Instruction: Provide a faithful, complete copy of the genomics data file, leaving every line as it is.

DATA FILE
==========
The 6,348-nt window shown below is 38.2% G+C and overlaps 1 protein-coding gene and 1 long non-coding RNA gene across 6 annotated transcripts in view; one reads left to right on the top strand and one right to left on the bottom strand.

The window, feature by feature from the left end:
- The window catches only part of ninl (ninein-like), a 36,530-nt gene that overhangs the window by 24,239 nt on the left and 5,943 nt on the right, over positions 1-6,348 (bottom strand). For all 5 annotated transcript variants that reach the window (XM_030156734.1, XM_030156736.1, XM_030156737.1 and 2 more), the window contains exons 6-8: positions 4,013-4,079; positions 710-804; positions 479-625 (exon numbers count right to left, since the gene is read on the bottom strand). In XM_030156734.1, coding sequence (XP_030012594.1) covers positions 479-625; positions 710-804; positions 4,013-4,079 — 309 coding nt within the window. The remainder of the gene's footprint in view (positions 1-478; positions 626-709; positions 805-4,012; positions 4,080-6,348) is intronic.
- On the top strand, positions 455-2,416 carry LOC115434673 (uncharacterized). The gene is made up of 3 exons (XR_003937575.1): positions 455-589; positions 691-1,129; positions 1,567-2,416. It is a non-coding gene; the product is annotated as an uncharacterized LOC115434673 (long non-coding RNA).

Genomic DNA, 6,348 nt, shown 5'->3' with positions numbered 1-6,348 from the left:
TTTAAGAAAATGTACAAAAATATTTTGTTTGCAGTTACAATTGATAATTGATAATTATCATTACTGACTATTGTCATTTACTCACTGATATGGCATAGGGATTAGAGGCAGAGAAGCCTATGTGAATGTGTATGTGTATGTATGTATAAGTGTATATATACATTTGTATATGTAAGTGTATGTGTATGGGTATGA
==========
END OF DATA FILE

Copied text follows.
The 6,348-nt window shown below is 38.2% G+C and overlaps 1 protein-coding gene and 1 long non-coding RNA gene across 6 annotated transcripts in view; one reads left to right on the top strand and one right to left on the bottom strand.

The window, feature by feature from the left end:
- The window catches only part of ninl (ninein-like), a 36,530-nt gene that overhangs the window by 24,239 nt on the left and 5,943 nt on the right, over positions 1-6,348 (bottom strand). For all 5 annotated transcript variants that reach the window (XM_030156734.1, XM_030156736.1, XM_030156737.1 and 2 more), the window contains exons 6-8: positions 4,013-4,079; positions 710-804; positions 479-625 (exon numbers count right to left, since the gene is read on the bottom strand). In XM_030156734.1, coding sequence (XP_030012594.1) covers positions 479-625; positions 710-804; positions 4,013-4,079 — 309 coding nt within the window. The remainder of the gene's footprint in view (positions 1-478; positions 626-709; positions 805-4,012; positions 4,080-6,348) is intronic.
- On the top strand, positions 455-2,416 carry LOC115434673 (uncharacterized). The gene is made up of 3 exons (XR_003937575.1): positions 455-589; positions 691-1,129; positions 1,567-2,416. It is a non-coding gene; the product is annotated as an uncharacterized LOC115434673 (long non-coding RNA).

Genomic DNA, 6,348 nt, shown 5'->3' with positions numbered 1-6,348 from the left:
TTTAAGAAAATGTACAAAAATATTTTGTTTGCAGTTACAATTGATAATTGATAATTATCATTACTGACTATTGTCATTTACTCACTGATATGGCATAGGGATTAGAGGCAGAGAAGCCTATGTGAATGTGTATGTGTATGTATGTATAAGTGTATATATACATTTGTATATGTAAGTGTATGTGTATGGGTATGA